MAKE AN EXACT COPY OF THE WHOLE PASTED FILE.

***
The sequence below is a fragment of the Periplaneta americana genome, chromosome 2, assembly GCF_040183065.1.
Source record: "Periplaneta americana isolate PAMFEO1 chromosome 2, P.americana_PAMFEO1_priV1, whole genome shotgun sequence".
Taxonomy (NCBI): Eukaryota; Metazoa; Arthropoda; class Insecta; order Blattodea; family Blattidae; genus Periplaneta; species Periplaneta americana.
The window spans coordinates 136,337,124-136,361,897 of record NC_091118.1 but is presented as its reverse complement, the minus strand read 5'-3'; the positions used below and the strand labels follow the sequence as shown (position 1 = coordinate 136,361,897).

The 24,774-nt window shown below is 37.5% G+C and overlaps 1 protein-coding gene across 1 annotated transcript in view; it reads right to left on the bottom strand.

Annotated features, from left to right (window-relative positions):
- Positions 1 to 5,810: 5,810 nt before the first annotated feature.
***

The sequence below is a fragment of the Periplaneta americana genome, chromosome 2, assembly GCF_040183065.1.
Source record: "Periplaneta americana isolate PAMFEO1 chromosome 2, P.americana_PAMFEO1_priV1, whole genome shotgun sequence".
Taxonomy (NCBI): Eukaryota; Metazoa; Arthropoda; class Insecta; order Blattodea; family Blattidae; genus Periplaneta; species Periplaneta americana.
The window spans coordinates 136,337,124-136,361,897 of record NC_091118.1 but is presented as its reverse complement, the minus strand read 5'-3'; the positions used below and the strand labels follow the sequence as shown (position 1 = coordinate 136,361,897).

The 24,774-nt window shown below is 37.5% G+C and overlaps 1 protein-coding gene across 1 annotated transcript in view; it reads right to left on the bottom strand.

Annotated features, from left to right (window-relative positions):
- Positions 1 to 5,810: 5,810 nt before the first annotated feature.